This fall, Apple will release macOS Sierra, a major update to the Mac operating system. This FAQ will answer some of the general questions you may have to help you learn what it’s all about and whether you should install it on your Mac. We’ll update this FAQ with more questions, answers, and details as the release date approaches.
macOS? What happened to OS X?
Apple decide to change the name in order to fit with the names of iOS, watchOS, and tvOS. So no more Roman numerals (or that annoying person who insists on calling it “OS ex”).
Some trivia, if you’re interested: macOS isn’t entirely a new name. Before version 10, Apple used to call its Mac operating system Mac OS, with the last version being Mac OS 9. Apple change the name to OS X when version 10 was released in 2001.
Does Apple still name its Mac operating systems after California locations?
Yup. This one is macOS Sierra.
More trivia: Sierra refers to a mountain range in central and eastern California. It’s also called Sierra Nevada, and a small part of the range lies in the state of Nevada. (Sierra is Spanish for mountain range and Nevada is Spanish for snowfall.) Lake Tahoe, a popular snow-sport location in the winter and a frequently-visited lake in the summer, is located in the Sierra. Yosemite National Park (which is home to El Capitan) is also there. Mount Whitney, the highest peak in the contiguous United States, is in the Sierra.
What version of the Mac operating system is this?
When will it be available?
macOS Sierra will be available on September 20.
How much will it cost?
Apple makes its operating systems available for free, and macOS Sierra will be no different.
Will it run on my computer?
Here’s the list of Macs that will run macOS Sierra.
- MacBook (Late 2009 and later)
- MacBook Air (2010 and later)
- MacBook Pro (2010 and later)
- Mac mini (2010 and later)
- iMac (Late 2009 and later)
- Mac Pro (2010 and later)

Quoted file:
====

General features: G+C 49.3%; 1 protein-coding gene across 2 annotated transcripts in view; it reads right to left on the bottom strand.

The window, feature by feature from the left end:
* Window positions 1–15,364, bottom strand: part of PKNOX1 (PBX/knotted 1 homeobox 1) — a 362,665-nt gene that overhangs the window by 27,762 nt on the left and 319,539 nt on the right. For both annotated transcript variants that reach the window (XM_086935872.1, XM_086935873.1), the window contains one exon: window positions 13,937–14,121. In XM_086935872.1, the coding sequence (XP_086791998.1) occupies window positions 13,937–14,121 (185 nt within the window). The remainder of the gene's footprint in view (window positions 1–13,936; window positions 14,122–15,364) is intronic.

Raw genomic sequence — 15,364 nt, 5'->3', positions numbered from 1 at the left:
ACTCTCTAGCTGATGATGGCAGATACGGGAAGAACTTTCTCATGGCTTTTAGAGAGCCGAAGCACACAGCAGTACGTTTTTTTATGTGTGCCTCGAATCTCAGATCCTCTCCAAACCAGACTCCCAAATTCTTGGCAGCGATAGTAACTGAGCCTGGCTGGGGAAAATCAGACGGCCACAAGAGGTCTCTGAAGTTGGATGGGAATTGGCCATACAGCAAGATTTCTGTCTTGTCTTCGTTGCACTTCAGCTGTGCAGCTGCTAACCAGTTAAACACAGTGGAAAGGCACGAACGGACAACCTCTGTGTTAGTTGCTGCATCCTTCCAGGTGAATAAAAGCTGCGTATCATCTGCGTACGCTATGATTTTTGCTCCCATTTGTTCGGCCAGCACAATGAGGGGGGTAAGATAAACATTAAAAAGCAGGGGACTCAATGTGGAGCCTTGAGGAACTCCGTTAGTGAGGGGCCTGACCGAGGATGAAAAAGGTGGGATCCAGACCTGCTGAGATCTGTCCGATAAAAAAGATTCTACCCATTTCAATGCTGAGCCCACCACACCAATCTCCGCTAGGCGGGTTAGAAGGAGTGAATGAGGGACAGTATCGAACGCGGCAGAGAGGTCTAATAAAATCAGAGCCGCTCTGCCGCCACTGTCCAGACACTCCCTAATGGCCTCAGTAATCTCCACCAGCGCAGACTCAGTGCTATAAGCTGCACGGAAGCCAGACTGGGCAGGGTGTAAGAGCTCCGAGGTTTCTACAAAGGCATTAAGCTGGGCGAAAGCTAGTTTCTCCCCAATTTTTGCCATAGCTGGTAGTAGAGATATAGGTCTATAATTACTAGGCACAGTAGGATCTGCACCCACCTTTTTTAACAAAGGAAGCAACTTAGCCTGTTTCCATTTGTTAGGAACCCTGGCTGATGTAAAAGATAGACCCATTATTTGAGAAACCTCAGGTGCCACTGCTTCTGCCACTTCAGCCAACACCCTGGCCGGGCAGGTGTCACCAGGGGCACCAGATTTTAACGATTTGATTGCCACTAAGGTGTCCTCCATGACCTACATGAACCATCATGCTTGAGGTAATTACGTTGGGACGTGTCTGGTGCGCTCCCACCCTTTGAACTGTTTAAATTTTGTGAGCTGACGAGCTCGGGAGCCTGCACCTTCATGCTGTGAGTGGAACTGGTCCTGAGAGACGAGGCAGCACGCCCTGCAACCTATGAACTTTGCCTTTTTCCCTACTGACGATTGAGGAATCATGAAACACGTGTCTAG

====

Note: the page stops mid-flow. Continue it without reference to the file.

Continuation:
Should you upgrade to macOS Sierra?
Once you’ve determined that you have compatible hardware, deciding to upgrade is a personal choice. If you absolutely depend on a specific app and would be crippled without it, you should wait to make sure from that app developer that their software will work with macOS Sierra.
If you do decide to upgrade on macOS Sierra’s ship date, make sure you back up your data first. If you end up having a serious problem, you can revert back using your backup.
I heard that Siri is in macOS Sierra. True?
It’s true. There will be a Siri icon in the dock. Clicking on it activates Siri. You can use it as you would with your iPhone, like say, if you need directions, are trying to find a nearby restaurant, or want information on a topic.
You can also use it to find files on your Mac. For example, you can tell Siri to find all the files with with word “report” in it, and Siri will list those files.
Siri also lets you work with other Apple apps. You can take Siri results for, say, an image, and then drag and drop the image into a Keynote presentation. You can have Siri find a location in Maps, and then drag the location into an email.
Apple has not announced a third-party API for macOS Siri, so Siri may not work with third-party Mac apps.
I also heard that Apple Pay is coming to the Mac. Yes?
Yes. When you’re shopping online and you see an Apple Pay button, you can click on it to use Apple Pay to pay for it. You still need your iPhone, however. Apple Pay on the Mac uses the iPhone’s Touch ID to verify your purchase; you can also press your Apple Watch side button twice.
Speaking of the Apple Watch, why can’t I use it to unlock my Mac?
Well, with macOS Sierra, you can. When your Mac has been inactive or you’re powering it up and you get to the login screen, a feature called Auto Unlock will sense your Apple Watch and instantly log you in. No more typing your password.
What are the other new features?
Here’s a list of the major new features showcased at Apple’s Worldwide Developers Conference. They include iCloud Drive Desktop access, Optimized Storage, Picture in Picture, Tabs, and Universal Clipboard.
Some of the other neat features:
- Apple File System, a new file system not only for macOS but also for iOS, tvOS, and watchOS.
- enhanced Messages
- support for third-party app integration with the Contacts app
- Apple Music improvements
Photos for Mac gets new features, too. A new Memories tab automatically creates slideshows based on events, places, or people. There’s also support for extension for Photos that will allow for editing of Live Photos. When you make an edit, it will apply to the whole Live Photo, not just the one sequence you edited.
Safari will have a major change in the way it handles content that uses plug-ins like Flash, Sliverlight, and QuickTime. You’ll see an alert that tells you the plug-in is not installed, and you’ll need to click on a “Click to use” button to see the content. Apple is doing this to force websites to load—if it’s available—HTML5-compliant media implementations.